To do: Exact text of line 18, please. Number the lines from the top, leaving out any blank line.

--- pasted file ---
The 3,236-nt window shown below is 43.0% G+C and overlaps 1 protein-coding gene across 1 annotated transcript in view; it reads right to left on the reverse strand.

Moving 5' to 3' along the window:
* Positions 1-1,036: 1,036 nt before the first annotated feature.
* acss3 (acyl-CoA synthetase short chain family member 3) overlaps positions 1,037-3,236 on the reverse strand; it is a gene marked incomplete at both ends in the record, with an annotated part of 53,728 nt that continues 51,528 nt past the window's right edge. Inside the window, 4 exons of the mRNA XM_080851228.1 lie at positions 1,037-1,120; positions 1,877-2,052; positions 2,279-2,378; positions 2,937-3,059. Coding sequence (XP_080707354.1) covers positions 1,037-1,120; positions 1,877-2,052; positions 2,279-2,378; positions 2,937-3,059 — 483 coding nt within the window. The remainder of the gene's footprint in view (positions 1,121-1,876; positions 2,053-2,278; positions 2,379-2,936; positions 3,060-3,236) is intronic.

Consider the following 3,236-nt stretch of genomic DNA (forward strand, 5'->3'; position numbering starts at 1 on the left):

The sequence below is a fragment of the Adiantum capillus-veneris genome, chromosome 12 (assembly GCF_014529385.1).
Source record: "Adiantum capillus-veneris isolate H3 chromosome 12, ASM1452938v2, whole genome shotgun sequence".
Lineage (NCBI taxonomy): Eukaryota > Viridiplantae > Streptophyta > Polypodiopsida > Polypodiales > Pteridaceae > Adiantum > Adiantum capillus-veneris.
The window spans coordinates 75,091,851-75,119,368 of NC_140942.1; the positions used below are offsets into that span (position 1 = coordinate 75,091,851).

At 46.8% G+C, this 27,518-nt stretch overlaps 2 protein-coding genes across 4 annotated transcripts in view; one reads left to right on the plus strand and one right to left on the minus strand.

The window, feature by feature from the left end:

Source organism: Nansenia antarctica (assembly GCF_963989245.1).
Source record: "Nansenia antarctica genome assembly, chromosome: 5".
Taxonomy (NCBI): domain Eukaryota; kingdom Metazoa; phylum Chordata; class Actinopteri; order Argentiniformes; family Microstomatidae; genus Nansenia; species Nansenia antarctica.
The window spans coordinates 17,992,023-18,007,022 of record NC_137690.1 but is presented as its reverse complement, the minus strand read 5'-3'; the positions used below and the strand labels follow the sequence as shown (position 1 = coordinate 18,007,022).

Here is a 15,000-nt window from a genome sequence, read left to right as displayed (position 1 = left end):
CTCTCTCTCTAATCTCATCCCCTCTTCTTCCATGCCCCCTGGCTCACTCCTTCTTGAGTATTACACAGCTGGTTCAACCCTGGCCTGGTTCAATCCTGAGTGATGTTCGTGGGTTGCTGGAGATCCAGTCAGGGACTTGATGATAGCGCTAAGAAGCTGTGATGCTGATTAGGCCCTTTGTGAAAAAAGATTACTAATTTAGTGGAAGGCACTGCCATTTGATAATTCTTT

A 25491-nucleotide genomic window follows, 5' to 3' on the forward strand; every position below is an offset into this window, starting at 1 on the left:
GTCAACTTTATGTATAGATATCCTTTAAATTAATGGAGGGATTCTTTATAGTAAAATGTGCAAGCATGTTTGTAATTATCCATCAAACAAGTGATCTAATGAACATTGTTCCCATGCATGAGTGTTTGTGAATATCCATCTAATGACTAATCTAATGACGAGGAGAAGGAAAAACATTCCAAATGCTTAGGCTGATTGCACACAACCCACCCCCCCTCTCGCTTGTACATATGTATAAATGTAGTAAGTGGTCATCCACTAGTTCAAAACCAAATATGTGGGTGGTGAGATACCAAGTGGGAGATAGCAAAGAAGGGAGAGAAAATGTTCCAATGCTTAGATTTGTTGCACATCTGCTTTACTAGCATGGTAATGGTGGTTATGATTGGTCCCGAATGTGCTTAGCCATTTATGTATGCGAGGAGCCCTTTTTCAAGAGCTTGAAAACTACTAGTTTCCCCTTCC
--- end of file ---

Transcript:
A 25491-nucleotide genomic window follows, 5' to 3' on the forward strand; every position below is an offset into this window, starting at 1 on the left: